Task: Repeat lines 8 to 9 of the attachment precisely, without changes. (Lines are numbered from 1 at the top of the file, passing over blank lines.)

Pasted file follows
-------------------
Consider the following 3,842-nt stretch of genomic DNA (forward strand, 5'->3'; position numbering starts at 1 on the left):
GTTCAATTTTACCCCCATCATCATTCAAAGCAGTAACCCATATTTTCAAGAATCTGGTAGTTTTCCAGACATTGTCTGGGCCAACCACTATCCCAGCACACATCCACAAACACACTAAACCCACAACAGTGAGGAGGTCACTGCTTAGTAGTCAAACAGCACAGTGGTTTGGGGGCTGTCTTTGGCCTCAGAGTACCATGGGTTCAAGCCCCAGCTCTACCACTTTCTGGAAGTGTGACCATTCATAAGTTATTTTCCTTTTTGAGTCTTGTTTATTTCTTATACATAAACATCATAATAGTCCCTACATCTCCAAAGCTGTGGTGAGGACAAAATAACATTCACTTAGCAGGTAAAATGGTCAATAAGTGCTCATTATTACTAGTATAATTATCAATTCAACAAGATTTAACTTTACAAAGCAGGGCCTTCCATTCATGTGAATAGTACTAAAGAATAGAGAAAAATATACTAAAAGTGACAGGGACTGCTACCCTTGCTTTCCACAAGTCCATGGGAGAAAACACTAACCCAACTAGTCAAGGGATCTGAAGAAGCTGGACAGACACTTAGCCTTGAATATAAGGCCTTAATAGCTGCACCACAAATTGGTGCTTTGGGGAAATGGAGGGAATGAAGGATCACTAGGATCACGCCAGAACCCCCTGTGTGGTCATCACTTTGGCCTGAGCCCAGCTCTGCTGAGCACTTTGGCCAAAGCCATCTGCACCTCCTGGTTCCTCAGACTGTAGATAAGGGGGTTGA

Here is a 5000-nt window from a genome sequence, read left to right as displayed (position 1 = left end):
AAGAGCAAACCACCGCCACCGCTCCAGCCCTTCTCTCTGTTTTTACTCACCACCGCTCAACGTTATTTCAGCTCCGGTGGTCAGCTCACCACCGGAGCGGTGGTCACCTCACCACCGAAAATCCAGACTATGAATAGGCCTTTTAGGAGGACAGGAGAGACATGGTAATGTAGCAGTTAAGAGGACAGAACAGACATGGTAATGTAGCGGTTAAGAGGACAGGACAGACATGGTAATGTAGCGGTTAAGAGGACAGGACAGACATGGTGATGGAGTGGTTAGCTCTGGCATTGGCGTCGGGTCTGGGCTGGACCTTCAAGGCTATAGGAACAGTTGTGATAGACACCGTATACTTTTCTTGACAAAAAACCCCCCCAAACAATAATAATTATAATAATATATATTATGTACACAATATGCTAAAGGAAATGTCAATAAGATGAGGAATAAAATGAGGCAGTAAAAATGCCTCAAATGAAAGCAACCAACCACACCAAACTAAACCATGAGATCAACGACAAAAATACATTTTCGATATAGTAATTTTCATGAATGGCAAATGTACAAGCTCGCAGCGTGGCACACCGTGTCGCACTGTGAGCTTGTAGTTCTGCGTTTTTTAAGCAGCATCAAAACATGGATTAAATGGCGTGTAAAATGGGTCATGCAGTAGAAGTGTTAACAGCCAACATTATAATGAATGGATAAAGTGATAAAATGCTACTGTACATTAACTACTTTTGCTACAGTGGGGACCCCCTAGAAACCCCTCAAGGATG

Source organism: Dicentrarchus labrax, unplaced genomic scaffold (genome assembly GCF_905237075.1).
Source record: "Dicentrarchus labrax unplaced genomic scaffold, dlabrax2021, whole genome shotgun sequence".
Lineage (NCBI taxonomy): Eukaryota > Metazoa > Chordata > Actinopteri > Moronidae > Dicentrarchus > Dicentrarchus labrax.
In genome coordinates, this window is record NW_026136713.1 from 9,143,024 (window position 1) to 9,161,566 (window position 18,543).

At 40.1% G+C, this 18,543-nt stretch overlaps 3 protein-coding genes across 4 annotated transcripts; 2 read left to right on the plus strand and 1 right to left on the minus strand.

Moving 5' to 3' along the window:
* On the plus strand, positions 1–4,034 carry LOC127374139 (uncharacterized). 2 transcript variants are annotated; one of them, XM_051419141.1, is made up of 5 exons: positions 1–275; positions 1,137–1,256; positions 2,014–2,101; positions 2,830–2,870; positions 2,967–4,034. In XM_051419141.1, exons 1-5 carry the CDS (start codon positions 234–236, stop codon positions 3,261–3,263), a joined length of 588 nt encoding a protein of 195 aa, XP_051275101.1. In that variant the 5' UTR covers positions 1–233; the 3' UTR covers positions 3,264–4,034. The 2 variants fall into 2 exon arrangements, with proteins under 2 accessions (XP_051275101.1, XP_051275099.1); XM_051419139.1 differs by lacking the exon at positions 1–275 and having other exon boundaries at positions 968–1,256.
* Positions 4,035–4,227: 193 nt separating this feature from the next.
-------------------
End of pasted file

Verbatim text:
In genome coordinates, this window is record NW_026136713.1 from 9,143,024 (window position 1) to 9,161,566 (window position 18,543).

At 40.1% G+C, this 18,543-nt stretch overlaps 3 protein-coding genes across 4 annotated transcripts; 2 read left to right on the plus strand and 1 right to left on the minus strand.